Gina Haspel, Donald Trump’s pick to lead the Central Intelligence Agency, is testifying in front of Congress today. Her nomination is seen as being on shaky ground thanks to her role in overseeing a CIA black site in Thailand during the Bush administration where prisoners were tortured. While her exact role is shrouded in secrecy by design—obfuscation of the exact details is the main thing that could propel her confirmation through—the fact that the interrogation tactics Haspel oversaw was torture is not.
Here is how ProPublica, citing partially declassified CIA documents, describes the ways in which Abd al-Rahim al-Nashiri, a prisoner at the Thai black site run by Haspel, was treated:
Those records describe how Nashiri was slammed repeatedly against a wall, locked up in a tiny “confinement box” and told (inaccurately) that the black-clad security officers guarding him were Navy sailors who would pummel him if he did not divulge his secrets. One interrogator told Nashiri he needed to be “tenderized” like a piece of meat.
Under Haspel’s supervision, the interrogators immediately set to work. Naked but for his shackles and hood, Nashiri was locked into a coffin-like wooden box for hours at a time. When his answers were deemed evasive or inadequate, he was sometimes moved into the smaller box for up to two hours as additional punishment.
The Daily Beast’s Spencer Ackerman, also citing CIA documents, wrote on Wednesday that “Nashiri’s torture, which his attorneys say has left lasting mental damage, was controversial within the agency. But those documents provide no indication that Haspel opposed it, let alone stopped it—particularly when CIA headquarters pushed to intensify the torture at a subsequent black site.”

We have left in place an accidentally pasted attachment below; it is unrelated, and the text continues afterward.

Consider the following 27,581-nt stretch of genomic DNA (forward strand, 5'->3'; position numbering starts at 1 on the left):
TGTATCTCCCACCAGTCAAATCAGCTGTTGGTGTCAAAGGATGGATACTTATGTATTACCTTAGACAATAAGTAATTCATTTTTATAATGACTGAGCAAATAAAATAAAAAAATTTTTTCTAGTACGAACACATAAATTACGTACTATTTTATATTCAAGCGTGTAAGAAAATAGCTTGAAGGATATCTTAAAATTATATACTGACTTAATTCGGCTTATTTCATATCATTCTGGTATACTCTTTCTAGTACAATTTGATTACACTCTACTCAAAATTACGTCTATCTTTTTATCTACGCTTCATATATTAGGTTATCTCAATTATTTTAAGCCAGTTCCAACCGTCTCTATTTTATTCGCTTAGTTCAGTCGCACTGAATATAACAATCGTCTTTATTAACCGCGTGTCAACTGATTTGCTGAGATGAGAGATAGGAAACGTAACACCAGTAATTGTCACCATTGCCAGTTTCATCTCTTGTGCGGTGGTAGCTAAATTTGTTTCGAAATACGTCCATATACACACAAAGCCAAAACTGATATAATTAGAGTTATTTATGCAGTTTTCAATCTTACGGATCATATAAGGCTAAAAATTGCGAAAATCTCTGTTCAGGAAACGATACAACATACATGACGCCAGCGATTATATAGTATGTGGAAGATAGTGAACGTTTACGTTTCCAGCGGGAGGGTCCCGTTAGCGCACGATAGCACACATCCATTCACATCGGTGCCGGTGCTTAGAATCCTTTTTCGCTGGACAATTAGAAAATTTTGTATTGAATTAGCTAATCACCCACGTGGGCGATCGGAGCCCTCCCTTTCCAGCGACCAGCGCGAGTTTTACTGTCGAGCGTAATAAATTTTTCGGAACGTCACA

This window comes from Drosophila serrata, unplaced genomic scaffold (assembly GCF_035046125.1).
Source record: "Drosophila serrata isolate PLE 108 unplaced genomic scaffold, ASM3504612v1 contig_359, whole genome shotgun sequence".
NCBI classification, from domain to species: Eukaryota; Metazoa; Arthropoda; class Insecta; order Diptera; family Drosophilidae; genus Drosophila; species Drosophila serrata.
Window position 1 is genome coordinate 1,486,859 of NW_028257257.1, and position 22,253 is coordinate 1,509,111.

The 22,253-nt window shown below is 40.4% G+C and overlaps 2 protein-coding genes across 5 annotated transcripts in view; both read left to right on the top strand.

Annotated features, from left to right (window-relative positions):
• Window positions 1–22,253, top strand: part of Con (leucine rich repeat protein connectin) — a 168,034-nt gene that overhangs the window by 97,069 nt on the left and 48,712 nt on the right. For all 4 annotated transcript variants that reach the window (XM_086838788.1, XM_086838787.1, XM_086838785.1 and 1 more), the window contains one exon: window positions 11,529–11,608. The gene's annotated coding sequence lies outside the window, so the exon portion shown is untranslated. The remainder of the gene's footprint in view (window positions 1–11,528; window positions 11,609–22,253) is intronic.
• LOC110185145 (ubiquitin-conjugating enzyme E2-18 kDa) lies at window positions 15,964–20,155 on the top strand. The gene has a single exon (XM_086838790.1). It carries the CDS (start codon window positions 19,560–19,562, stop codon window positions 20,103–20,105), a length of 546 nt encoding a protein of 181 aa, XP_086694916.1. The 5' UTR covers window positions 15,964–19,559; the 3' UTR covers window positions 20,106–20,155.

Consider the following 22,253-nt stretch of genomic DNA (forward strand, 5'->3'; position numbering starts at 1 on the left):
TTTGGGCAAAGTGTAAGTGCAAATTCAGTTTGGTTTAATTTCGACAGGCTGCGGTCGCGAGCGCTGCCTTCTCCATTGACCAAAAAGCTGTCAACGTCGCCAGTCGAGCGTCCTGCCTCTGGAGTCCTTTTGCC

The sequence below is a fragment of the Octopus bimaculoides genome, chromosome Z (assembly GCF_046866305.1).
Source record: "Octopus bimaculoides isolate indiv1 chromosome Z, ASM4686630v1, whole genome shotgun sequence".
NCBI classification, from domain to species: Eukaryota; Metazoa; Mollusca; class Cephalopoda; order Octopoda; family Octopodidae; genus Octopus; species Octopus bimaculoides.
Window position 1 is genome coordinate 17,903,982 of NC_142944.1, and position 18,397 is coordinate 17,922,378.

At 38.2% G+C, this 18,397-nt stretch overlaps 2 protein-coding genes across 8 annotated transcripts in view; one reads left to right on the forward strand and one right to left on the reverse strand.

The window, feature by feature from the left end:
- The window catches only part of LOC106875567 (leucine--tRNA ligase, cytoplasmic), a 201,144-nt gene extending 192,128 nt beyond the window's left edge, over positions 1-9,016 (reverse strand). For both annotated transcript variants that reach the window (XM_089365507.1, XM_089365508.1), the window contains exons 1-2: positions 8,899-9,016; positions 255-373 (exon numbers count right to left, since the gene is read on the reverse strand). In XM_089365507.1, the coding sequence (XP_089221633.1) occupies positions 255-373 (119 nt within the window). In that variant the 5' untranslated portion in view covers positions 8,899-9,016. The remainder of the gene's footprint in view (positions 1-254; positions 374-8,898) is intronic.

Nashiri was also waterboarded:
The guards, who were typically clad in black fatigues and balaclavas, tied him to a hospital gurney, an arrangement that turned out to be precarious. Nashiri was so slight that he nearly slid off as the gurney was tilted upward to let him clear the water from his sinuses. “We were concerned that he would fall off the gurney and get hurt,” Mitchell wrote. “We were all feeling uncomfortable.”
After three sessions, the waterboarding was stopped because “he gave us enough to convince us that the harshest of our approved tactics no longer were needed,” Mitchell wrote.
For years, the media has been strained to call this kind of barbarism what it is: torture. It took until 2014—more than a decade after 9/11—for The New York Times to finally decide to use the word when describing American interrogation techniques. But even today, at the possible cusp of confirming Haspel to the highest position at the CIA, media outlets are still doing their best to sidestep the word.
Haspel’s hearing comes just days after the nominee offered to bow out, to avoid discussing in a public setting her role in the agency’s enhanced interrogation program, which many have likened to torture.
Her nomination was quickly opposed by human rights groups and many Democrats, as well as Republican Sen. Rand Paul of Kentucky, over her role in the George W. Bush administration’s interrogation and detention program, in which critics say the CIA tortured terror detainees.
From the Associated Press, which fails to mention “torture” in this article even once:
Gina Haspel, President Donald Trump’s nominee to lead the Central Intelligence Agency, offered to withdraw her nomination, two senior administration officials said Sunday, amid concerns that a debate over a harsh interrogation program would tarnish her reputation and that of the CIA.
You don’t have to attribute the T-word to “critics.” Waterboarding is not “likened to torture.” It is torture. Adding “harsh” or “enhanced” or “brutal” to the words “interrogation program” is using three less accurate words when just one will do. Haspel’s advocates are already trying to keep the public record ambiguous. The media doesn’t have to follow suit.